Rabbi Moshe Bloom

By Rabbi Moshe Bloom
Torah VeHa’aretz Institute

“Make for me a Sanctuary and I will dwell within your midst” (Sh’mot 25:8).

The verse above should look strange to anyone following Jewish history in the Land of Israel over the past century. Everyone knows that the Beit HaMikdash is supposed to be in a very specific location. The Beit HaMikdash could not be situated in just any city, or even moved a meter in any direction! Ever since the mufti of Jerusalem Haj Amin al-Husseini incited Arabs to attack the Jews in the Arab Uprising of 5689 (1929), through the recent al-Aqsa Intifada, the Jewish–Arab conflict in Israel can be boiled down to several hundred square meters on Temple Mount.

Yet, in our parashah, the Jewish people are commanded to erect the Mishkan, a mobile temple that can be here one day and there another. Why could the Mishkan be a mobile structure, while the Beit HaMikdash had to be situated at a very specific location?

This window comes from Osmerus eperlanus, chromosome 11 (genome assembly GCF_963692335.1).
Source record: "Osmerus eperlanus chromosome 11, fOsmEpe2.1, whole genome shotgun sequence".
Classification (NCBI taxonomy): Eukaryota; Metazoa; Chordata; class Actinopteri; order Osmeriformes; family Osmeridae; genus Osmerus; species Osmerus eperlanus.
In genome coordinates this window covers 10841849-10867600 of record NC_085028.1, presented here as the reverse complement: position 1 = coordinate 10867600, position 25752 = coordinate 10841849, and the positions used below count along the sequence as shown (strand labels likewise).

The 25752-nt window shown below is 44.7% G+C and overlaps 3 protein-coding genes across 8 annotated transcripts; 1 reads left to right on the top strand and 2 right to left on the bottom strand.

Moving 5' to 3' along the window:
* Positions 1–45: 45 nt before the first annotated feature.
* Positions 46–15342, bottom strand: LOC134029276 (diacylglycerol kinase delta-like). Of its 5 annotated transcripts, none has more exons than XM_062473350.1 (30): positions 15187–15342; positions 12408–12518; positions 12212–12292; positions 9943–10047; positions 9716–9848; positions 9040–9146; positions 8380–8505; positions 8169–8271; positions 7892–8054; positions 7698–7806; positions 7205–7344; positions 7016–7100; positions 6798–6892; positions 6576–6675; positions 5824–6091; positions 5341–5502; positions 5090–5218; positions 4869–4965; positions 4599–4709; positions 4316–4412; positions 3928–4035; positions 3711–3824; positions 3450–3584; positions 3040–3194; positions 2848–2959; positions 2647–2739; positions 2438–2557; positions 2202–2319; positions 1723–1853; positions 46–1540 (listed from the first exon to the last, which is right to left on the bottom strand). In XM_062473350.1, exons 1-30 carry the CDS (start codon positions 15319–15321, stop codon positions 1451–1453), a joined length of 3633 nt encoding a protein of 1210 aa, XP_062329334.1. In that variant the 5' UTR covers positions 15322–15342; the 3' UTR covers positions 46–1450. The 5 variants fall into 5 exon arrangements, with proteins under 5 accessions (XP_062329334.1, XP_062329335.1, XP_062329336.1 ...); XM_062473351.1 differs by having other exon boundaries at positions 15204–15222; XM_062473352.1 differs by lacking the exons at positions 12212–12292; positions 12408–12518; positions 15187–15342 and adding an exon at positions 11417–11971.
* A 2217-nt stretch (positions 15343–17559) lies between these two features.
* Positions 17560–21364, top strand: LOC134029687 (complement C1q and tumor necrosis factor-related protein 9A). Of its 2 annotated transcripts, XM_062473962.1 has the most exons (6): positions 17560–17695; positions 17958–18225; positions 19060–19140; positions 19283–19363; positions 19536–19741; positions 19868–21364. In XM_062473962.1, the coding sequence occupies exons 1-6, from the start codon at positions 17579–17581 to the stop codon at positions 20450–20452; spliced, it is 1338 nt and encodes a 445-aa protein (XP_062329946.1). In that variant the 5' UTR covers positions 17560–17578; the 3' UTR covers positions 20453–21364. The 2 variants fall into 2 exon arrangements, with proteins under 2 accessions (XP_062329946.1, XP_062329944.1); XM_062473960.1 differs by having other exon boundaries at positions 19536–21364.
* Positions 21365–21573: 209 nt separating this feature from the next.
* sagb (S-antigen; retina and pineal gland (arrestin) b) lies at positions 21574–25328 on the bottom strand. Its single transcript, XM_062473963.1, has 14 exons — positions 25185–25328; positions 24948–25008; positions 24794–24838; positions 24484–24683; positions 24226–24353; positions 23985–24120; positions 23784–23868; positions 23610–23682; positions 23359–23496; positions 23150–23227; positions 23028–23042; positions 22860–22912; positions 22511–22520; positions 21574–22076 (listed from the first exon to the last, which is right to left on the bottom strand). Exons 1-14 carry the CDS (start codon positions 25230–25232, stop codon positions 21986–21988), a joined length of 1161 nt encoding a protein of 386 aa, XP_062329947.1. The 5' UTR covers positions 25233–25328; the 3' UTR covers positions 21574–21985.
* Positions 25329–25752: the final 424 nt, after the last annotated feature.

To understand this, we will consider two main sources. The first discusses the changes in the Mishkan’s status throughout the generations, while the second deals with the sanctity of the Mishkan’s location.

The Mishnah (Zevachim 14) briefly surveys the Mishkan’s history in the Land of Israel to ascertain when bamot were permitted. At certain times when the Mishkan was standing, it was permitted to bring certain sacrifices on bamot — the name for an altar outside of the Mishkan — while at other times this was forbidden. During three periods, bamot were forbidden: in the desert from the time the Mishkan was established through entry to the Land of Israel and encampment at Gilgal; during the 369 years the Mishkan stood at Shiloh; and since the building of the Beit HaMikdash in King Solomon’s time. Before this time, and during the intermediary periods, bamot were permitted.